Another newbie question

James T. Dennis jadestar at
Tue Jun 11 03:31:12 CEST 2002

SA <sarmstrong13 at> wrote:

> I am trying to find a way to list the contents of a directory into a list so
> that the contents of the list are then read into an html doc as hrefs.

> What I'm looking for is a way to ls a directory. Is there a way to access
> the shell command ls from within a python script and dumping the output into
> a list for further manipulation? Or does this have to be built from the
> ground up inside the python script?

> Thanks.
> SA

  You could use popen():

	import os
	listing = os.popen('ls -l').readlines()
	for eachLine in listing:

  ... where "htmlify()" is a hypothetical function that you provide
  to wrap each line in your preferred HTML tags.  I'm assuming you
  DON'T want the trailing linefeeds, so I'm trimming them using the
  slice ([:-1] is sort of like perl's chop() function).

  Of course this comes with the stock caveats about using popen()
   --- the string you pass to popen() is passed to a shell, parsed
  and executed by that shell and thus subject to many exploits
  (you *DON'T* want to pass foreign/alien string variables to popen()
  and you probably don't want to try "sanitizing" them yourself; you 
  probably can't account for all of the ways that an attacker could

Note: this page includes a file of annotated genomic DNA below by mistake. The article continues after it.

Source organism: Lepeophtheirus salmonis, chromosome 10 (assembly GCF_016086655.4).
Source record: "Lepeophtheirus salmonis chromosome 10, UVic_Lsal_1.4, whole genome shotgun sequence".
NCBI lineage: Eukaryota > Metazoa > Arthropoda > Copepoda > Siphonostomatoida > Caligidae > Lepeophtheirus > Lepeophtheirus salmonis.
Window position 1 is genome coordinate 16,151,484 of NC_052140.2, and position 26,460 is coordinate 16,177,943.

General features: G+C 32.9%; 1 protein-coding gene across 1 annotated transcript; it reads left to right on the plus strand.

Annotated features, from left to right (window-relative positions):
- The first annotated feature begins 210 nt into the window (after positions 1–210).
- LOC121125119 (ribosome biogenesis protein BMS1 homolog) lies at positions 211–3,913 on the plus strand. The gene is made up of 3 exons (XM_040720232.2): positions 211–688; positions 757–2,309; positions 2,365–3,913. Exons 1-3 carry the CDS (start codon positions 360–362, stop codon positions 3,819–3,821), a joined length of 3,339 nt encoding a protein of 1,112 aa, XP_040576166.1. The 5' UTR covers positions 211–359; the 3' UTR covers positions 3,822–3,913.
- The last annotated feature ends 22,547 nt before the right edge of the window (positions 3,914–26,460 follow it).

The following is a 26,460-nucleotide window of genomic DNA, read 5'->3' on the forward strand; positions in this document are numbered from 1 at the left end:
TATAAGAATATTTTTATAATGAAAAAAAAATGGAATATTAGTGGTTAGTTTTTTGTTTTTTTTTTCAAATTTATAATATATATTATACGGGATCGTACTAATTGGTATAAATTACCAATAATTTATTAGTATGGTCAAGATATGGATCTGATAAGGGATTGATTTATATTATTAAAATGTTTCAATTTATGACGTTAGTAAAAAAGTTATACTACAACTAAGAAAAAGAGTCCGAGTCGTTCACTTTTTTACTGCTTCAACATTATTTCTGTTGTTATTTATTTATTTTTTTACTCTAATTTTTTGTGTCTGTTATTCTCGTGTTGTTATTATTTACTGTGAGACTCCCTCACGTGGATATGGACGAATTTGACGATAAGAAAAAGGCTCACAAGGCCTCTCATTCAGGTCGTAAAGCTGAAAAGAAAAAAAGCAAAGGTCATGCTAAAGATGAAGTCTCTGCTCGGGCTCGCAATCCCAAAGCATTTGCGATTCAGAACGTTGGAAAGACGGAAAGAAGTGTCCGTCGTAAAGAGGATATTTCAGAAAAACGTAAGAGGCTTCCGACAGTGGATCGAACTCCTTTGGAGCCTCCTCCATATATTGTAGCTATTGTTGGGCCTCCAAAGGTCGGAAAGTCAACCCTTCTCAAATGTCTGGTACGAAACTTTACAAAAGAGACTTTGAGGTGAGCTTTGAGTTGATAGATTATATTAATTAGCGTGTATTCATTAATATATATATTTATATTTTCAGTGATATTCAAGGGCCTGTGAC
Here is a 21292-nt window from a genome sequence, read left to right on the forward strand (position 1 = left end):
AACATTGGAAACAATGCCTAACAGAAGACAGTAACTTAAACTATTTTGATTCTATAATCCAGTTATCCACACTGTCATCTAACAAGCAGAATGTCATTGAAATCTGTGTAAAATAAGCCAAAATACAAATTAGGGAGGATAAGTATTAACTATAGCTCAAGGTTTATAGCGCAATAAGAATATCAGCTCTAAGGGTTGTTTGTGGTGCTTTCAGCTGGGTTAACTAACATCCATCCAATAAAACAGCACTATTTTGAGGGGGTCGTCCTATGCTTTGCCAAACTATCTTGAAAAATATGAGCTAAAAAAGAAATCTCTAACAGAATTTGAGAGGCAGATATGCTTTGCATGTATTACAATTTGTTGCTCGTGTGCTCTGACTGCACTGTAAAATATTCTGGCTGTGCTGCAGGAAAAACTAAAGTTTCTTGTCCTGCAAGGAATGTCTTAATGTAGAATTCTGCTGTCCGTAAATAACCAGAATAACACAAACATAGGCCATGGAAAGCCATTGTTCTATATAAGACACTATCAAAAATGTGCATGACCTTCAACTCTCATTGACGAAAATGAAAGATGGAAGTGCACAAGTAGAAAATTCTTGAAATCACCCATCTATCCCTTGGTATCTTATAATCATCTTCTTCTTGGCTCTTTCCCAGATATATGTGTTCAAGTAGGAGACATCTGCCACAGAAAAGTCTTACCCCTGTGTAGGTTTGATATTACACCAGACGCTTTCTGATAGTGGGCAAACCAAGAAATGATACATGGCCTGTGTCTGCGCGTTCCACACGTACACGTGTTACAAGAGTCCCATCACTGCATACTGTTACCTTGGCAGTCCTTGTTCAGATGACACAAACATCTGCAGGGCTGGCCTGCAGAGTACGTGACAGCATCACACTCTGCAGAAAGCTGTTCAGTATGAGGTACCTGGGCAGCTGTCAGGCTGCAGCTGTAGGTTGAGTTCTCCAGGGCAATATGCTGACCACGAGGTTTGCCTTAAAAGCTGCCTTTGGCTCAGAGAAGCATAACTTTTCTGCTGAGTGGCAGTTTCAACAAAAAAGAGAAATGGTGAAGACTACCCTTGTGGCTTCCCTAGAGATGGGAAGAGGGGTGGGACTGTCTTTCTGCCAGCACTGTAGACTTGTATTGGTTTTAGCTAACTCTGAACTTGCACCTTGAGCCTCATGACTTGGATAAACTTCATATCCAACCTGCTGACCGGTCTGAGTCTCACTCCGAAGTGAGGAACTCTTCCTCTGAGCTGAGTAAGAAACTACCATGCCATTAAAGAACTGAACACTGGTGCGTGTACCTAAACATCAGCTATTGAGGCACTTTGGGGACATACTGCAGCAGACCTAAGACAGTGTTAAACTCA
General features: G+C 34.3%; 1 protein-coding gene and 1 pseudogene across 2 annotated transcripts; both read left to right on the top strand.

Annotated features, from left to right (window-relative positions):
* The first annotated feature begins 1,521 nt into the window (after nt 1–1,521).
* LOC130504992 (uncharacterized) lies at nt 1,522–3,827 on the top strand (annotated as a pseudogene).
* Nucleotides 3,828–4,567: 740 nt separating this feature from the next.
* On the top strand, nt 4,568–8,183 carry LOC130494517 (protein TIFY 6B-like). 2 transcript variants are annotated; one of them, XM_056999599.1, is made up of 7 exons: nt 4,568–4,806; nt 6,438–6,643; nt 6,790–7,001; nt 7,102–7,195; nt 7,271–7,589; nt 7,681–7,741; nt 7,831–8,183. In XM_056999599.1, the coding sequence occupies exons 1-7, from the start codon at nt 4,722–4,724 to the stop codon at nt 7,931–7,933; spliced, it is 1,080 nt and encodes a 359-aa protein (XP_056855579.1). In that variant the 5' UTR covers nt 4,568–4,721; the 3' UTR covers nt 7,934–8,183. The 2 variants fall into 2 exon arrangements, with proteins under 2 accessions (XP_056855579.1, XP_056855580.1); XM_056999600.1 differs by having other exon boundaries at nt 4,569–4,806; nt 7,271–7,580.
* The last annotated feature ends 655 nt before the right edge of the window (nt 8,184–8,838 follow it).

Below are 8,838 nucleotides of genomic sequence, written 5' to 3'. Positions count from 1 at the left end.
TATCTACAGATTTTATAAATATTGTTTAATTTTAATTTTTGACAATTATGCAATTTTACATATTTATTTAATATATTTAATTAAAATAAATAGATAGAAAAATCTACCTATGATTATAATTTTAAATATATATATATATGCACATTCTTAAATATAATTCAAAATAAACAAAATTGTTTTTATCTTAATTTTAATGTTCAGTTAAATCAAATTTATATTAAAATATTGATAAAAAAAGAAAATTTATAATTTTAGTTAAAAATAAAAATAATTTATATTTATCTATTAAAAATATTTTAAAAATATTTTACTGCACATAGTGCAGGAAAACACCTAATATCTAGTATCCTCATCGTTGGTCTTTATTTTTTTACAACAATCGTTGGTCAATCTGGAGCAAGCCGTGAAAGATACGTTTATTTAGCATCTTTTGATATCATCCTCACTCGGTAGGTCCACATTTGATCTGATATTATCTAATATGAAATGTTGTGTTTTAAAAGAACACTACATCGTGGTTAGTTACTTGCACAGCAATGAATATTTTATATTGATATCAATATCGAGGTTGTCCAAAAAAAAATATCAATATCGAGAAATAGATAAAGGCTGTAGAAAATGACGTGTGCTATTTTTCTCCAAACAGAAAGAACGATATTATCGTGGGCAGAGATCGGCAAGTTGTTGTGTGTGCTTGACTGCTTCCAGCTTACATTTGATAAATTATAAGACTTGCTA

trick your sanitizer into passing a "dirty" string to the shell).

  It's probably much safer to use os.listdir() with os.stat(), 
  and some processing of the stat() info using the pwd and grp 
  modules (to look up user and group names given UIDs and GIDs) and
  the time module to convert the st_mtime field into a readable 
  date/time stamp.  You can write your own function to convert octal
  st_mode values into the usual '-rwxr-x---' format and you'd want
  to use the stat module to help with that (especially to set the 
  "type" character (- for regular files, l for symlinks, s for UNIX
  domain sockets, etc) and you'd have to fuss with lstat vs stat
  for symlinks.

  In other words re-implementing a basic "ls -al" in Python is likely
  to take about five or six modules and probably about 100 lines of 
  code.  Supporting any significant number of ls options would add 
  quite a bit more code (and maybe require the glob and/or fnmatch

  On the one hand that's not really alot of work (and you can take 
  shortcuts if you don't need the output to be "just like" ls' --
  for example if you don't care to support non-regular files, don't
  care about the file modes and/or don't care about ls' handling of 
  dates, where it shows one form for files within the last year and 
  another for older files.)  That might bring it down to 50 lines of
  code; which might be considerably less then you'd spend "sanitizing"
  data to be suitable for passing to popen().

  On the other hand, it is alot more work than two lines that it takes 
  to get the ls -l from popen().  

  Alot also depends on what else you're going to do and how robust
  you want the app. to be (how you want to to exception handling).  
  using popen(), popen2(), popen3(), and popen4() provides limited
  exception and error handling).  In fact you might have to use the 
  popen2.Popen3() or Popen4() *classes* in the popen2 module in order to
  get exit code values from your ls commands.  That's assuming that you want
  to gracefully handle some of the errors that you know *could* happen
  under the circumstances that exist on your system(s) when your script is 

  [As usually, writing sometthing that works for optimal input and
  conditions is reasonably straightforward, accounting for degenerate 
  input and handling exceptional conditions is more challenging].

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